Owner of Parkway Gardens to Help Design and Build HOOD Project Community Center in Woodlawn

WOODLAWN – A South Side community organization led by a pastor who spent more than 100 days in a tent while raising money to build a community center near Parkway Gardens has announced the owner of the housing complex will help build the center.

Developer Related Midwest will donate “a wide range of services” in the areas of architecture, design and construction to the HOOD Project’s 85,000 square foot Leadership and Economic Opportunity Center project, they said. officials announced Friday.

The Woodlawn-based organization, founded by New Beginnings Church pastor Corey Brooks, estimates the value of the services at $2 million.

Brooks has been living in a tent above shipping containers at 6615 S. King Drive since Nov. 20 in an attempt to raise $35 million to build the community center.

Pastor’s “tent-a-thon” raised $10 million to Feb. 28, the 100th day of the campaign, according to the Sun-Times. Brooks first pledged to stay in the tent for 100 days, then extended his stay indefinitely.

Brooks did not respond to interview requests about his plans for the community center and his extended encampment.

The HOOD project has outgrown its existing space at New Beginnings, 6620 S. King Drive, and needs to “expand our footprint so that we can continue to meet the growing needs of the communities we serve,” according to a promotional brochure.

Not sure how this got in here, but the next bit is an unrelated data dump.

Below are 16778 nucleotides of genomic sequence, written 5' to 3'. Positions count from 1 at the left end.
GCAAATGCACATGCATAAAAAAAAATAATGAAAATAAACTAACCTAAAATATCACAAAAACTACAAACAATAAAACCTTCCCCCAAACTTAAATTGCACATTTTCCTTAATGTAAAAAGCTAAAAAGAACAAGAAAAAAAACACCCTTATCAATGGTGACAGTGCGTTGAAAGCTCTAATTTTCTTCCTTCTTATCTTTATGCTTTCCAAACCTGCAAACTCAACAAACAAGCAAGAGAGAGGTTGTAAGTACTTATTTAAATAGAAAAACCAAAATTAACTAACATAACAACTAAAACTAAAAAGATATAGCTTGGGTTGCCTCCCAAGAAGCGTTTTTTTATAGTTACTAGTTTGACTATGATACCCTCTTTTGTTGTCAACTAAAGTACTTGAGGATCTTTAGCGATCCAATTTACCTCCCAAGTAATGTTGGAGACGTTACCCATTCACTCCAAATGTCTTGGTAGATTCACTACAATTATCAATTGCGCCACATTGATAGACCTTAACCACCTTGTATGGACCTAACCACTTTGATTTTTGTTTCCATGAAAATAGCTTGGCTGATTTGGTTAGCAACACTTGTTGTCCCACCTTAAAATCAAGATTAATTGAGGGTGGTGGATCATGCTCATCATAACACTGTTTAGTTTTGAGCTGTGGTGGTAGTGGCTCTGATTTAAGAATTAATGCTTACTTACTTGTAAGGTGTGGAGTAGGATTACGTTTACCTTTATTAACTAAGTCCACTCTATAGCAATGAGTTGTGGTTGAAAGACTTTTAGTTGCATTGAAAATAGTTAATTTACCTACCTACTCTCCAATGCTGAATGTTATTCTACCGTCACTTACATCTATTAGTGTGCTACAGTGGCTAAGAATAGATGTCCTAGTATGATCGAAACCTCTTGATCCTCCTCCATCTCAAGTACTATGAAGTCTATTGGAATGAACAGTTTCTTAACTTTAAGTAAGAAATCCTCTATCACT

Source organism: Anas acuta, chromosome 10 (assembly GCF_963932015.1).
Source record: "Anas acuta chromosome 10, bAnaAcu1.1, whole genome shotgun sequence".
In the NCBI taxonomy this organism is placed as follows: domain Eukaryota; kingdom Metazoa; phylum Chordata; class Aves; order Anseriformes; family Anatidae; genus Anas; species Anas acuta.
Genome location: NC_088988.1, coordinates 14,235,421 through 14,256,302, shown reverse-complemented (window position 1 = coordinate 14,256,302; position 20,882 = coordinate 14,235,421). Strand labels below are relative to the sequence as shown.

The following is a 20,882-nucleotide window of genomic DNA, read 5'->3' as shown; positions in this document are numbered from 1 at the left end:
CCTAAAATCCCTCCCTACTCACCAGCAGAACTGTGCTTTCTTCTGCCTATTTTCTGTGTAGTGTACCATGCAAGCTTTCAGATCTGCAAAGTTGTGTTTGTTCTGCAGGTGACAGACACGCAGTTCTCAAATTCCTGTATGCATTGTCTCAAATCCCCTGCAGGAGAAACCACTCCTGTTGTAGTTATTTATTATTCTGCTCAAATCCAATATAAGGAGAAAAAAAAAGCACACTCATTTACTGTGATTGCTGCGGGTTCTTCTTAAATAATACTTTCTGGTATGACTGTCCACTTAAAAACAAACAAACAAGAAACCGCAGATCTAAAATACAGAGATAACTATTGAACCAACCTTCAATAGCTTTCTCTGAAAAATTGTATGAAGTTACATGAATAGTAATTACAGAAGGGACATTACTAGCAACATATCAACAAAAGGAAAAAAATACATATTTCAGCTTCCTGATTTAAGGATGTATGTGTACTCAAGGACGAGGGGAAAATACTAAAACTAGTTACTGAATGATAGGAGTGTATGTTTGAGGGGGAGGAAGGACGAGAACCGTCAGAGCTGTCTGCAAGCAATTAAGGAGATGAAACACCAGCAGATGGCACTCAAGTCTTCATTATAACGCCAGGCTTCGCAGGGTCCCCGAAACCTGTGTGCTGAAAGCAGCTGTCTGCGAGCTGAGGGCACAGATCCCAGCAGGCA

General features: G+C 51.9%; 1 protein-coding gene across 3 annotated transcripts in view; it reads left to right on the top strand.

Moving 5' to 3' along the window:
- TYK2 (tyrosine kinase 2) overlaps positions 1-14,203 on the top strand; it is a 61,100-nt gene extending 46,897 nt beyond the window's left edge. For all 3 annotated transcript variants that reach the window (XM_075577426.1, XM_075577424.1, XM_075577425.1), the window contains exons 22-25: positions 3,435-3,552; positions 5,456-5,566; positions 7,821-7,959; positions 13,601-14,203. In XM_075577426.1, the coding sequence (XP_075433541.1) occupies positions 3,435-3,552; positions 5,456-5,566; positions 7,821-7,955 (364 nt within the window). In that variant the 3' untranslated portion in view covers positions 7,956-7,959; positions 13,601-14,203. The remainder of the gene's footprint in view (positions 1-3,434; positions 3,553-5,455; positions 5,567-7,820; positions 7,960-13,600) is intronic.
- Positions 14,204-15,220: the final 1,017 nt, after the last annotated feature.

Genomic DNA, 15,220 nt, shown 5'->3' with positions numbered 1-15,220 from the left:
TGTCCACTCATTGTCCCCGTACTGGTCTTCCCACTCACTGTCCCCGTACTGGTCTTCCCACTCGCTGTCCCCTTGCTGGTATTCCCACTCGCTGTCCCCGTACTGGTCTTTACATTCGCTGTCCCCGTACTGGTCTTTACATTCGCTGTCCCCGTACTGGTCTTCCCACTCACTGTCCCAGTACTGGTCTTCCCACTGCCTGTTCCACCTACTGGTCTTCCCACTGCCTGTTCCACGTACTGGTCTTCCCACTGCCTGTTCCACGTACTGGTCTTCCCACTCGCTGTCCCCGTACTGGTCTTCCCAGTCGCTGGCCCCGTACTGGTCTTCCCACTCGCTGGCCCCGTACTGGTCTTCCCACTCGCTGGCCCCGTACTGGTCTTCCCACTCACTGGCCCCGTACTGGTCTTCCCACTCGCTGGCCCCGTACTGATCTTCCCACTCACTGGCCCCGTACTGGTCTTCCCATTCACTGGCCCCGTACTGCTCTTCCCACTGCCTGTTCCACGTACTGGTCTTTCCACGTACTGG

“Residents of Woodlawn deserve access to the same opportunities as those living on the North Side, including job skills development, entrepreneurship training, youth arts and sports programs, and safe places to play,” Brooks said in a statement Friday.

Plans for the center include a “social space” with after-school programs, Wi-Fi lounges; a business incubator; an ice cream parlor, a hamburger and a pizzeria; space for vocational training; a multimedia laboratory; a garden on the roof; a performing arts center; and a health and wellness center, among other amenities.

Residents of Parkway Gardens can get free community center memberships. To donate to the fundraising campaign, Click here.

Credit: Colin Boyle/Block Club Chicago
Pastor Corey Brooks poses for a portrait as he spends more than 100 days atop shipping containers near the HOOD project in Woodlawn on March 3, 2022.

Associated Midwest President Curt Bailey and Vice President Don Biernacki spent a night with Brooks during the camp, they said.

“Pastor Brooks has a deep and inspiring commitment to his vision for a place that creates opportunity for individuals, youth and families in Woodlawn, and it is not possible to visit him on this rooftop and leave unchanged,” Biernacki said.

Brooks invited business leaders and public officials to join him on shipping containers throughout his campaign.

Former Governor of Illinois Rod Blagojevitch spent the night of February 17, when rob schererfounder of nonprofit Comfort Cases and CEO of Adlai Pharmaceuticals William Stilley are among other guests who have stayed overnight in recent months.

The Midwest took over Parkway Gardens — the affordable housing complex on King Drive from 63rd and 65th Streets, just north of New Beginnings Church — in 2012. The developer put the complex up for sale last year before remove it from the market A little after.

Neighborhood leaders have long wondered why violence and poor living conditions are so prevalent in a complex owned by one of Chicago’s most active developers.

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Jill E. Washington